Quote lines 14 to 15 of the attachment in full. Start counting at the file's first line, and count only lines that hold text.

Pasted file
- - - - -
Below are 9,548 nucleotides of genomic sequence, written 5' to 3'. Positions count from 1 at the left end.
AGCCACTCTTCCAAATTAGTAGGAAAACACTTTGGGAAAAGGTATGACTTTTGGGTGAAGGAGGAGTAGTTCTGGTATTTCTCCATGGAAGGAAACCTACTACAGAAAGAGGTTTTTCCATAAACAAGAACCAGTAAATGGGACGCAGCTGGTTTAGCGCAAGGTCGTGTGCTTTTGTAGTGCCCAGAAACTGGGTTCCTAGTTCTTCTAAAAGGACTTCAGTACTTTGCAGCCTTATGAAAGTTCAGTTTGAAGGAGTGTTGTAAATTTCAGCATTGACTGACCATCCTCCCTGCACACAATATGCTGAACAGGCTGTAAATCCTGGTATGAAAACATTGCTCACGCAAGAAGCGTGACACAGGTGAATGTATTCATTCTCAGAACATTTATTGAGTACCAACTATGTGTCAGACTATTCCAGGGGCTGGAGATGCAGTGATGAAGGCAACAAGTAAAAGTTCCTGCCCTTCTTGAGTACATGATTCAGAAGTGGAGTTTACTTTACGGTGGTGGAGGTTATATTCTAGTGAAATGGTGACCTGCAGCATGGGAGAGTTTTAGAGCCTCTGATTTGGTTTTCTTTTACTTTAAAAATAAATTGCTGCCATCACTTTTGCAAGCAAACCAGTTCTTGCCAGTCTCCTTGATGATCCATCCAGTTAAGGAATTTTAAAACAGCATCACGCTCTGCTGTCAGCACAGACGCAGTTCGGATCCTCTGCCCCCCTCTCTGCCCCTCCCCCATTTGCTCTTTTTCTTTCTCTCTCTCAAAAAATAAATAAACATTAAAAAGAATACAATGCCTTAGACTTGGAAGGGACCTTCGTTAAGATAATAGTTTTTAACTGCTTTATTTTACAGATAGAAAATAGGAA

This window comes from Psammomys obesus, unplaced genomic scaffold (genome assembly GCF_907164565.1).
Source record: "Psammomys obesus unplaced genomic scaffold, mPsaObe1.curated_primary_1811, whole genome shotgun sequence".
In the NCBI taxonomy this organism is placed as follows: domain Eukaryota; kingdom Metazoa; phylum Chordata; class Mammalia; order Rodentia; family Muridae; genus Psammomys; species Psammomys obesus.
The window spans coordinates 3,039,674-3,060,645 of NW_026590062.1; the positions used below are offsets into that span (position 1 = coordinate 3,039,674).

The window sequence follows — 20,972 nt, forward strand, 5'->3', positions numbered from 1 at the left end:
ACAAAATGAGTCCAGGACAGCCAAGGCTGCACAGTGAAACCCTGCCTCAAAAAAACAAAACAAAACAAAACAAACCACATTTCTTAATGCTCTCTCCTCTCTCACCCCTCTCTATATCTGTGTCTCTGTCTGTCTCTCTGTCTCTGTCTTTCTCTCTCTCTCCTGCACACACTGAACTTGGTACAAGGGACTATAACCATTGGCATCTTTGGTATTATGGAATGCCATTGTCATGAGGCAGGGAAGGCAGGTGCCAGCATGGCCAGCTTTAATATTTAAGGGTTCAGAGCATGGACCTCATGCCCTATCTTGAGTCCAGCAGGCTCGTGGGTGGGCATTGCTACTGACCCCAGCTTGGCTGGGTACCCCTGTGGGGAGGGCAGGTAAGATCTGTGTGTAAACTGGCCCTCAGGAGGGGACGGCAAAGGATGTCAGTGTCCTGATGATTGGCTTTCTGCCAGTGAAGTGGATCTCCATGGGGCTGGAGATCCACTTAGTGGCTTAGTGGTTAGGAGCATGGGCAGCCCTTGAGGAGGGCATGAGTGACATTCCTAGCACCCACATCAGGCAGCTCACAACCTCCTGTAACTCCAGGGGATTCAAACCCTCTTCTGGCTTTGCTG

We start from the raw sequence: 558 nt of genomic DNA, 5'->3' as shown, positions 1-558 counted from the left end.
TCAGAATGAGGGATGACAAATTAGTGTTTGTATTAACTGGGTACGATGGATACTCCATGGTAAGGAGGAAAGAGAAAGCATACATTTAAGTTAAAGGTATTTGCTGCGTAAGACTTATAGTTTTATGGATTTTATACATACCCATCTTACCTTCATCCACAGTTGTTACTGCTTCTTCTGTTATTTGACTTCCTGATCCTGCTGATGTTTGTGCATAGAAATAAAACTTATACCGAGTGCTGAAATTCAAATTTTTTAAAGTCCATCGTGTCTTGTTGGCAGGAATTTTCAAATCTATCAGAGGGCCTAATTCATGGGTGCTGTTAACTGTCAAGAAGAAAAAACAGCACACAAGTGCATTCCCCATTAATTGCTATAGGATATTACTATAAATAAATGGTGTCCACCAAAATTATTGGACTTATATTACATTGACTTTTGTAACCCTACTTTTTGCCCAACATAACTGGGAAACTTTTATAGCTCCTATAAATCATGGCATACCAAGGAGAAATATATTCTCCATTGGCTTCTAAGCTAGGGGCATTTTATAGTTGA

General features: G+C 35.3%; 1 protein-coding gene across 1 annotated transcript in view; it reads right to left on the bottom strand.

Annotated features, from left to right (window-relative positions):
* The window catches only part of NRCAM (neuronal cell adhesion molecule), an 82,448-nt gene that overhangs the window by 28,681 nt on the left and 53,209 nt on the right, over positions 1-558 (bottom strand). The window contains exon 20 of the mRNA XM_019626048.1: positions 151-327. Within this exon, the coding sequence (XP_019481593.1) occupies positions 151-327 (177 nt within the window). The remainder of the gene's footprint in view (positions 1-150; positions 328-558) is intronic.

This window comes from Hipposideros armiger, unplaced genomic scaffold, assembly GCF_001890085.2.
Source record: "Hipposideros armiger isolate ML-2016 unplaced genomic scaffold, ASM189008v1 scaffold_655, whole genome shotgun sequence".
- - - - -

This window comes from Hipposideros armiger, unplaced genomic scaffold, assembly GCF_001890085.2.
Source record: "Hipposideros armiger isolate ML-2016 unplaced genomic scaffold, ASM189008v1 scaffold_655, whole genome shotgun sequence".